I found some blue patches in the Arabian desert in Google Earth. It looks like as if they were lakes with sand dunes rising out of the water. But there isn't water in the desert, at least not this much, or is there? So what do we see on the image? I realize that the colour we see in the image may not be accurate.

enter image description here

In response to Fred's comment about whether it might show water after a rain

I took some time to browse Landsat archives and see if things are changing. Here's a comparison of the same region on two different days (note the different dates, about 1.5 months apart). The comparison shows that things are changing, i.e. it doesn't permanently look like this. Most of the time it's like the first image. This is not the exact same area as above, but it's "nearby".

enter image description here

enter image description here

Are there satellite images freely available taken at wavelengths that can clearly show water?

Update 2 Here's some daily MODIS images from the same time as the two photos above, I'm not really sure what to make of them though. See the clouds passing through 2013 Aug 3-4. The precipitation layers in the same tool do confirm rain during those two days.

Update 3 Yet another image showing more clearly what looks like lakes. Click for description and full-size image showing larger area. This is the eastern part of Rub' al Khali.

enter image description here

Update 4 These are likely old and dried up lake beds. Mention on Wikipedia. Quote from article:

All that remains of the lakes are their eroded basins, standing up in forlorn little buttes a meter or so high, in stark white or gray against the Rub' al-Khali's infinity of rusty-red sand.

It doesn't explain the bluish colour, but it's likely these dried up lake beds that I see on the images.

Some ground-level photos here.

  • $\begingroup$ It is not clear to me whether "what's this thing I saw in Google Earth" types of questions are on topic here, so please let me know. $\endgroup$
    – Glacialis
    Feb 4 '15 at 1:30
  • $\begingroup$ It would be interesting if the photo was taken shortly after rain. I know you can't answer that. The white patches in the bottom right remind me of salt that I've seen in salt lakes regions and when salt scars develop after land has been deforested for agricultural purposes in semi-arid locations. $\endgroup$
    – Fred
    Feb 4 '15 at 2:10
  • $\begingroup$ @Fred See my update. $\endgroup$
    – Glacialis
    Feb 4 '15 at 2:38
  • 2
    $\begingroup$ I think it's clearly on-topic, assuming it's a natural phenomenon. Even if it's not, it's something to do with remote sensing systems, which are also on-topic. The fact that the shadows are quite strong and on the north west indicates that the photos were taken on a winter morning. Might be frost, or mist that hasn't burnt off? $\endgroup$
    – naught101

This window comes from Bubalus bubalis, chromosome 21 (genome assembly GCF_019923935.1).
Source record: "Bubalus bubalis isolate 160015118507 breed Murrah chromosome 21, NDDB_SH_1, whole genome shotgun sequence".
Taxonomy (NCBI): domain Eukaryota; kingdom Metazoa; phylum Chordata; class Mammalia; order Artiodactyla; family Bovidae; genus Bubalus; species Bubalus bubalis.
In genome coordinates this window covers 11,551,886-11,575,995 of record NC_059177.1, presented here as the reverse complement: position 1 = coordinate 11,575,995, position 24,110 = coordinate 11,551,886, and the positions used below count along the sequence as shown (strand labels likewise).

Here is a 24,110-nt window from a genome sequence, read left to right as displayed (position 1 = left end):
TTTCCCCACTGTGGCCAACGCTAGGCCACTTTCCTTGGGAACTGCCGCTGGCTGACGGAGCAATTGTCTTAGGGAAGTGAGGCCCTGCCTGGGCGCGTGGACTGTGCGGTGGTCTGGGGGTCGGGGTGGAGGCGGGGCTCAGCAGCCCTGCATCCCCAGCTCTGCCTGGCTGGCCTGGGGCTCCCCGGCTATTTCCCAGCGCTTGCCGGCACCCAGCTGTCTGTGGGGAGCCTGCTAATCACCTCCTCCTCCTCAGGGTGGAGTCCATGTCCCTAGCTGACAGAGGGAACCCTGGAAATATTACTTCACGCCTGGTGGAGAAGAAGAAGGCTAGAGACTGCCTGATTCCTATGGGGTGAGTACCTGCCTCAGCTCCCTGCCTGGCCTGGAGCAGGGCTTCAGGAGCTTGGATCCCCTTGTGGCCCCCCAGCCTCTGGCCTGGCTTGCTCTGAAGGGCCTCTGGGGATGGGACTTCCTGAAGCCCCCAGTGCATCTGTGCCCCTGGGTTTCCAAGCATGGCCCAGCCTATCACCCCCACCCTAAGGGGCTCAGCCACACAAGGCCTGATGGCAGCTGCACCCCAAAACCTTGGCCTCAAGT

Feb 4 '15 at 5:08

The 'bluish' areas are exposed gypsum and gravel across which the sand dunes are moving. The colour is likely an artifact of the 'natural' colour palette used when processing the SPOT image. To understand just how arbitrary and variable the results of that processing can be, consider the following image captured at a fairly high zoom level in one of your 'blue' areas: enter image description here

Meanwhile just to the south-west, there is at least one identifiable lake (at 20.896022N ,54.007201E, perhaps an up-welling of ground water, possibly transient and apparently highly saline, judging from the lack of vegetation around it) and, as you can see here....enter image description here it has an entirely different appearance to the blueish areas you've identified.

  • $\begingroup$ Thank you for the response. Do you have any comments on the changes we see in the Landsat images I posted? $\endgroup$
    – Glacialis
    Feb 4 '15 at 19:27
  • $\begingroup$ Change in sun and camera position could change surface appearance - somehow like as it happens in water. $\endgroup$
    – Pere
    Sep 10 '17 at 20:52

I suspect that the image is due to 'bubbles' of hotter air in the valleys inter dunes. They have a different IOR (Index Of Refraction) then the surrounding areas and the light path deviates from the 'straigth' line trajectory. In addition the light path length between the bottom of the valley and the equi-IOR plane above is larger than the one from the top of the hill to the same plane and the amount of deviation is proportional to the path length. This atmospheric effect can appear in the absence of wind and in hot days.
The center of the valleys are hotter then the top of the hills because light is reradiated from the surfaces and more surface amount is pointing to the central volume, the same as with parabolic antennas.

  • $\begingroup$ I'm skeptical that the change in Ri could get big enough to cause that. In the usual mirage, the change in Ri is responsiple for only a small change in light direction, with the effect that sky appears to be below the horizon, and thus seems to be water. $\endgroup$ Jun 14 '18 at 17:42

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